I am really excited today to introduce you to another British expat, Kathryn Dobson, and her family, who live in the Vienne in Central-Western France. But although they moved here for the good life and have surrounded themselves with numerous animals, their lives are far from ordinary. They live in a small chateau and own a hugely successful magazine that they publish here in France.
First of all can you tell us a little about your background and your extremely high flying career?
It really wasn’t very high flying but I was lucky to work for several American corporations who gave me a sound training in all aspects of business from sales and marketing through to logistics and change management. I also spent some time near Newcastle in the UK working for a small business so had lots of different experiences over 15 years after leaving university. We ended up living in Northumberland where Jon and I had bought our family house and just had our third daughter when, over the course of a couple of months, we both faced redundancy. At the last minute, we were offered the opportunity to move to Geneva and our life on the continent began.
When did you move to France and more importantly, why France?
We first moved to Geneva in the summer of 2002 but found the Swiss way of life very restrictive with our 3 kids (aged 5, 3 and 1) and two dogs. As Jon was now a house husband, he wanted something to do (apparently three girls under 6 all day wasn’t challenging enough!). The ‘frontalier’ had just opened up, allowing us to live in France and work in Switzerland as we were EU citizens, so we jumped and bought our first house in France. It had been a long-time dream of mine to have a ‘house with a view’ and waking up looking across to the Alps and Mont Blanc was amazing. While I went to work, Jon set about renovating; structurally the house was sound but it needed completely updating and we converted the attic too. Over the next 3 years, work demands became heavier with a lot of international travel and our family life suffered. Our middle child had been critically ill, helicoptered to intensive care, and we started to re-evaluate what we were doing. One day we woke up and decided it was time to find the fabled ‘good life’.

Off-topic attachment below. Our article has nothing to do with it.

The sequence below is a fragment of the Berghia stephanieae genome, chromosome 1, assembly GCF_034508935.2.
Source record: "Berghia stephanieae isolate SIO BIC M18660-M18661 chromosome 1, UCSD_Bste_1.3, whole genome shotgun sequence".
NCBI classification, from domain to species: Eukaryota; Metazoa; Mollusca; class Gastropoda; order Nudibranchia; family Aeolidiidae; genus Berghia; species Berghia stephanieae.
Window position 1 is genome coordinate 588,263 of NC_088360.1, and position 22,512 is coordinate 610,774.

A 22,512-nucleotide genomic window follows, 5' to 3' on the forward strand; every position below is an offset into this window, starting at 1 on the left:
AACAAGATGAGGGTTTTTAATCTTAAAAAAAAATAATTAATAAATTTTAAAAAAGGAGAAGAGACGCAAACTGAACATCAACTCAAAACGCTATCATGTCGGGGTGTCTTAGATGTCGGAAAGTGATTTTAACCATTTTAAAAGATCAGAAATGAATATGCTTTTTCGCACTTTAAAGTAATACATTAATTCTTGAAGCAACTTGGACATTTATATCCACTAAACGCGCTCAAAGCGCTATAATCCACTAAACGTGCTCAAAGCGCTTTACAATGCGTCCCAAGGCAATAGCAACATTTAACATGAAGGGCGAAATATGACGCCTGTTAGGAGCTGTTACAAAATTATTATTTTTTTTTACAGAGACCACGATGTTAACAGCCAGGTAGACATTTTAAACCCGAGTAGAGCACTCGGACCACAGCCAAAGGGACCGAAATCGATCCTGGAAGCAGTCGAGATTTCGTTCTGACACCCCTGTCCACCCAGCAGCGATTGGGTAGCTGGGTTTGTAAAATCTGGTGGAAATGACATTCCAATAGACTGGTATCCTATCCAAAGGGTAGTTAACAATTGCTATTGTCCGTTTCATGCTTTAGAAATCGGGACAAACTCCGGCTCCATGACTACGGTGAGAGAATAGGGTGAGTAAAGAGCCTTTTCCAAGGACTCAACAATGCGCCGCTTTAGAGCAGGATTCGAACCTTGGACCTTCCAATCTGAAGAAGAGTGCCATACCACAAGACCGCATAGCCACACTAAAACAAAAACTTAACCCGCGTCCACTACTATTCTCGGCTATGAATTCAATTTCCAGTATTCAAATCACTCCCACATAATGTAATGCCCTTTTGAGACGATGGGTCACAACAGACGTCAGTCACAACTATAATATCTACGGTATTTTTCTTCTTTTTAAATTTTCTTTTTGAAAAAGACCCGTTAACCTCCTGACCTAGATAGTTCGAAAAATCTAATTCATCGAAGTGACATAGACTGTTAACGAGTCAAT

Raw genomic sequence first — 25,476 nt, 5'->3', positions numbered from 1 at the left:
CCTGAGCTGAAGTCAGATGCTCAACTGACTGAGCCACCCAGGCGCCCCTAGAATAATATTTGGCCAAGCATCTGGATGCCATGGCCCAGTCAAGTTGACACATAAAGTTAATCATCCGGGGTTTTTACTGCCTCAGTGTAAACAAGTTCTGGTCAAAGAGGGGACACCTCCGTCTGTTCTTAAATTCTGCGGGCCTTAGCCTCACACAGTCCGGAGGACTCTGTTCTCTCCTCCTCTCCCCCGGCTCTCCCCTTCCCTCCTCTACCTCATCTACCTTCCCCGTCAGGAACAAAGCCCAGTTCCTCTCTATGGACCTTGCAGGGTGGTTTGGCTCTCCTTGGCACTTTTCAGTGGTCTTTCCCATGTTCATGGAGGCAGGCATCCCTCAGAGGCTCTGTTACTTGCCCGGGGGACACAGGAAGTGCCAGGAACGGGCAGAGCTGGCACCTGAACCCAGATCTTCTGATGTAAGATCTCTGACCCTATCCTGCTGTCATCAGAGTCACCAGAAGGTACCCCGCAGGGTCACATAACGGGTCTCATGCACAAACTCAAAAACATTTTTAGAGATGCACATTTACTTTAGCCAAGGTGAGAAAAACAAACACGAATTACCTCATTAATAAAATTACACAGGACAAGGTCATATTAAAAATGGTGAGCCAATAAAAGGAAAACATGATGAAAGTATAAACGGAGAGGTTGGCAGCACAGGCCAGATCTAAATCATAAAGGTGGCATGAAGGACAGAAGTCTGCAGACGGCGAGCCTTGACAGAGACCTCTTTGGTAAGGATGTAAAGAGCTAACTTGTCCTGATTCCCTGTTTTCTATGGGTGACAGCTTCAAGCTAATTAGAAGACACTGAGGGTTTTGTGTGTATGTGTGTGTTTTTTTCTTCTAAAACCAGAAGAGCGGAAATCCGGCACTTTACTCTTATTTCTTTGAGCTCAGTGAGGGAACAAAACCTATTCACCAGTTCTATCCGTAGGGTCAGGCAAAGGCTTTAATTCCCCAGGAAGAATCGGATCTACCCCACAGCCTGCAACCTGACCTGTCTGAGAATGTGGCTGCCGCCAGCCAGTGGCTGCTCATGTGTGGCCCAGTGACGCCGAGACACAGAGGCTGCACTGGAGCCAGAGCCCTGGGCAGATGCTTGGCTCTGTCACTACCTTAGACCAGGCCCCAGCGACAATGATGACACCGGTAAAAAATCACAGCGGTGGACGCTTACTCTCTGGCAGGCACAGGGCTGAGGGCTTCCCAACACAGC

Why did you specifically choose the Vienne?